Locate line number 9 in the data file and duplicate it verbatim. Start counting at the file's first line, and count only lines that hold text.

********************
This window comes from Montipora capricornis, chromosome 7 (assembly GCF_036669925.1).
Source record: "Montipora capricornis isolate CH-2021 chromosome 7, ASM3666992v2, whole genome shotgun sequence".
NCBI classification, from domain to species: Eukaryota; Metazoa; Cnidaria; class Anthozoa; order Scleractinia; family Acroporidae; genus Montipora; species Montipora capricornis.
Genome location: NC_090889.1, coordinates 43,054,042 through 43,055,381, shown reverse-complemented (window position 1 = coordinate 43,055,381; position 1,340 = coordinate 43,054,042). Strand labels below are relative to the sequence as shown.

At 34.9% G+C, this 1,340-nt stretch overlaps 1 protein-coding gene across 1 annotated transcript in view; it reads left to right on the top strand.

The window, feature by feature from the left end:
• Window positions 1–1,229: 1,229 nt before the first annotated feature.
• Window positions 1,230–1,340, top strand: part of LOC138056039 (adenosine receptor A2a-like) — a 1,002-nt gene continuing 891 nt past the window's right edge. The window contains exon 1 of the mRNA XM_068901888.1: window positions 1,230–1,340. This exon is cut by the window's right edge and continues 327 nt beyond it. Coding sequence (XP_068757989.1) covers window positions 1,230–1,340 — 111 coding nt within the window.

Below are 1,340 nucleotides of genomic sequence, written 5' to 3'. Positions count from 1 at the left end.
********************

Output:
Below are 1,340 nucleotides of genomic sequence, written 5' to 3'. Positions count from 1 at the left end.